In July 1971, Cesare Maltoni started a major experimental project on the carcinogenicity of vinyl chloride (VCM), a compound used above all for the production of plastic polymers (PVC). In August 1972 the first cases of angiosarcoma of the liver were observed and the results were published in April 1973.
A few months later, the first case of angiosarcoma of the liver was reported in a worker in a PVC factory in the USA. The results of these studies showed for the first time that carcinogenicity bioassays can predict oncogenic risk for humans. Over that decade, experiments also demonstrated the carcinogenicity of other industrial compounds used in the production of plastic. The results formed the scientific basis for the assessment of international regulations governing the presence of such agents in the environment.
An integrated project started for experimental research on benzene and other aromatic constituents in fuels. Those studies showed for the first time that benzene is a carcinogen that causes various types of malignant tumours in rodents.
This data helped to reduce the concentration of benzene in fuels and to lower the exposure limits in the working environment and the general environment in which we live.
In 1986 a new line of research started, for the chemoprevention of tumours, in particular breast cancer. Studies on the antiestrogen tamoxifen showed its effectiveness in the chemoprevention of breast cancer.
These results laid the scientific bases for the planning in Italy of clinical trials using dosages of the drug that were lower than in previous studies.
In 1982 Irving J. Selikoff, Cesare Maltoni, Sheldon Samuels, Myron Mehlman and other eminent scientists established the Collegium Ramazzini, an international academy of 180 experts on the relationships between development, the environment and health.
The General Secretariat has been in Bentivoglio Castle for around thirty years.
The Collegium’s headquarters are in Carpi, the birthplace of Bernardino Ramazzini, the physician who in 1701 said “Longe praestantius est praeservare quam curare”, where “Ramazzini Days” are held every year. On that occasion the Ramazzini Award is presented to the scientists who have made the greatest contribution to the progress of Occupational and Environmental Medicine, in accordance with guidelines set out by the Carpi-born Master.
In the ’90s the largest experimental carciogenesis project was carried out on various types of fuels, petrol additives and their products of combustion.
The project included more than 40 bioassays.
For the first time it was shown that:
1) all fuels currently used cause malignant tumours;
2) methyl tertiary-butyl ether (MTBE), a substitute for lead in gasolines, is carcinogenic;
3) formaldehyde, also a product of combustion of “green fuels”, is a multipotential carcinogen;
4) after the Chernobyl disaster, a mega-experiment was begun, to study the carcinogenic effects of low doses of ionizing radiation.
Cesare Maltoni died prematurely in January 2001 and the research centre was renamed in his honour, the Cesare Maltoni Cancer Research Centre (CRCCM). Dr Morando Soffritti succeeded him as Scientific Director.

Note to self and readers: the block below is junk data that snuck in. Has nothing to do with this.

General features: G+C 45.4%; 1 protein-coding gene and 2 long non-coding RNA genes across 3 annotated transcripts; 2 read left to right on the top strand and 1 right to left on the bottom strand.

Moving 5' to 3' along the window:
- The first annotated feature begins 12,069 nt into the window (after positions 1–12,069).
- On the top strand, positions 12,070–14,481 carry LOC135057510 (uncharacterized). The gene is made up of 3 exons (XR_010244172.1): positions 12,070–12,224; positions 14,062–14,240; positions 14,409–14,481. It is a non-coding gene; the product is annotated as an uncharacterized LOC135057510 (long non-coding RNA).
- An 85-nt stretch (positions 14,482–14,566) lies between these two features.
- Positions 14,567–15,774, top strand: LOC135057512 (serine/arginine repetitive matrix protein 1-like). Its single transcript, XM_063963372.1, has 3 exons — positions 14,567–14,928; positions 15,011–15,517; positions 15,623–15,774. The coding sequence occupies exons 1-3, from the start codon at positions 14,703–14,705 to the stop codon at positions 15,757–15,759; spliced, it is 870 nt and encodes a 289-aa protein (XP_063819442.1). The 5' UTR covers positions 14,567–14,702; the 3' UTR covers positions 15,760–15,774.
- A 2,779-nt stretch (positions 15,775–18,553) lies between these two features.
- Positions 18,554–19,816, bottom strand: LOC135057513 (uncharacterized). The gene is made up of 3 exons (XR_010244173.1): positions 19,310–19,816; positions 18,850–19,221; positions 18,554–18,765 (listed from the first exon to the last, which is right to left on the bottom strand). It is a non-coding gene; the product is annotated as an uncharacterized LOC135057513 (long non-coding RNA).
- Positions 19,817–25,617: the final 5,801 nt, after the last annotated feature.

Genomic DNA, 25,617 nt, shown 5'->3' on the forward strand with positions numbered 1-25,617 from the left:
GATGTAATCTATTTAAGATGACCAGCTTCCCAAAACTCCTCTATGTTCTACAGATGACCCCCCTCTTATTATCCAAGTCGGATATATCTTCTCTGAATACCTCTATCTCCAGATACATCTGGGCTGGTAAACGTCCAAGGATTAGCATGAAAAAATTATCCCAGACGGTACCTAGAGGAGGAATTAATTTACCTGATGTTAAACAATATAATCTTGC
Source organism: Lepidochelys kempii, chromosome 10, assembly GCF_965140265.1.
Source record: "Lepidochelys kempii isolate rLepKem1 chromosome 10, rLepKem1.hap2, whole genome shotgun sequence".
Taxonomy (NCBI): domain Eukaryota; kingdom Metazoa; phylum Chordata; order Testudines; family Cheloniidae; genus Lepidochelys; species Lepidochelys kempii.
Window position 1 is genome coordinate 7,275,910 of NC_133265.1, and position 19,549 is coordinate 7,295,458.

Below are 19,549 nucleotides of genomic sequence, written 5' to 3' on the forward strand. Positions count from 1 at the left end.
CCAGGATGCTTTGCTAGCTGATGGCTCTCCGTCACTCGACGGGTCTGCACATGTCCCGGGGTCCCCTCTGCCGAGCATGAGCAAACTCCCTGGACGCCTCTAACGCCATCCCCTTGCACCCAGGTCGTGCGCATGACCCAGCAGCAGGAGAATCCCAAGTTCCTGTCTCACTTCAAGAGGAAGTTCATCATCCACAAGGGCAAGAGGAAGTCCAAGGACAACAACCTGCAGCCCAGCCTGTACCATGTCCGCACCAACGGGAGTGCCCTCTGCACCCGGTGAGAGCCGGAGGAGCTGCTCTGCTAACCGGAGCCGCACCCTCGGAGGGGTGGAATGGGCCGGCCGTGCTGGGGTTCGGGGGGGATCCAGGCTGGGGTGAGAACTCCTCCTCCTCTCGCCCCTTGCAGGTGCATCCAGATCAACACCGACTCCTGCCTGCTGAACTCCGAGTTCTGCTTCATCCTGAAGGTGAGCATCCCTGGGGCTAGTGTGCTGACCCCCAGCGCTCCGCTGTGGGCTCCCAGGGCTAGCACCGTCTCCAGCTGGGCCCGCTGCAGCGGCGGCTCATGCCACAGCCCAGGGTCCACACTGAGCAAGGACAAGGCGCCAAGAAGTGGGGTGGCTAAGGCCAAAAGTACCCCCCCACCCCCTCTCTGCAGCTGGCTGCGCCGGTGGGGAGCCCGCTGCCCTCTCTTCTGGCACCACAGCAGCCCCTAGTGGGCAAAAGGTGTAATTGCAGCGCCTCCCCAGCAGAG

The perception that the electromagnetic fields generated by electricity and mobile phone technology may be a cancer risk led to the planning in 2001 of a series of experimental trials to evaluate their potential effects. During those same years studies were also conducted on the carcinogenic risks of the constituents, additives and contaminants of foods, including drinks, sweeteners and supplements.
In 2005, European and American government bodies were presented with the first results on the carcinogenicity of aspartame, an artificial sweetener that had been widely used for 30 years. The results were also published in the European Journal of Oncology. Two other studies were subsequently published, confirming the carcinogenicity of aspartame
In 2007 the Collegium Ramazzini celebrated its Jubilee, marking 25 years of activity.
That same year Dr Fiorella Belpoggi received the Ramazzini Award for having supported the long-term use of bioassays as a tool for evaluating the cancer risk of agents present in the general living and the working environment.
In 2009 Dr Belpoggi became Director of the Cesare Maltoni Cancer Research Centre.
Based on the CRCCM results, the European Commission asked the European Food Safety Authority (EFSA) to urgently reassess the safety of artificial sweeteners including aspartame, to be completed by 2013 rather than 2020 as scheduled. In 2011, thanks to the evidence of the Ramazzini Institute on the carcinogenic risks linked to exposure to MTBE, the Baltimore Court sentenced Exxon Mobil to pay compensation of more than a billion Dollars to the citizens of Jacksonville, in Baltimore County, Maryland (USA). 2010 and 2011 brought the publication of the initial results of the experimental projects on low frequency magnetic fields (50Hz) generated by electric current and on low doses of gamma radiation. These two projects were the largest and most integrated mega-experiments every conducted on these subjects anywhere in the world. In 2013 the first results on the carcinogenicity of dusts from the Twin Towers were published.
New lines of research are planned for the near future. They relate to products present in the diet of industrialised nations, chemical and physical agents linked to neurodegenerative diseases such as Parkinson’s and Alzheimer’s, endocrine disruptors. Particular commitment is devoted to the study of potential health risks from nanotechnologies.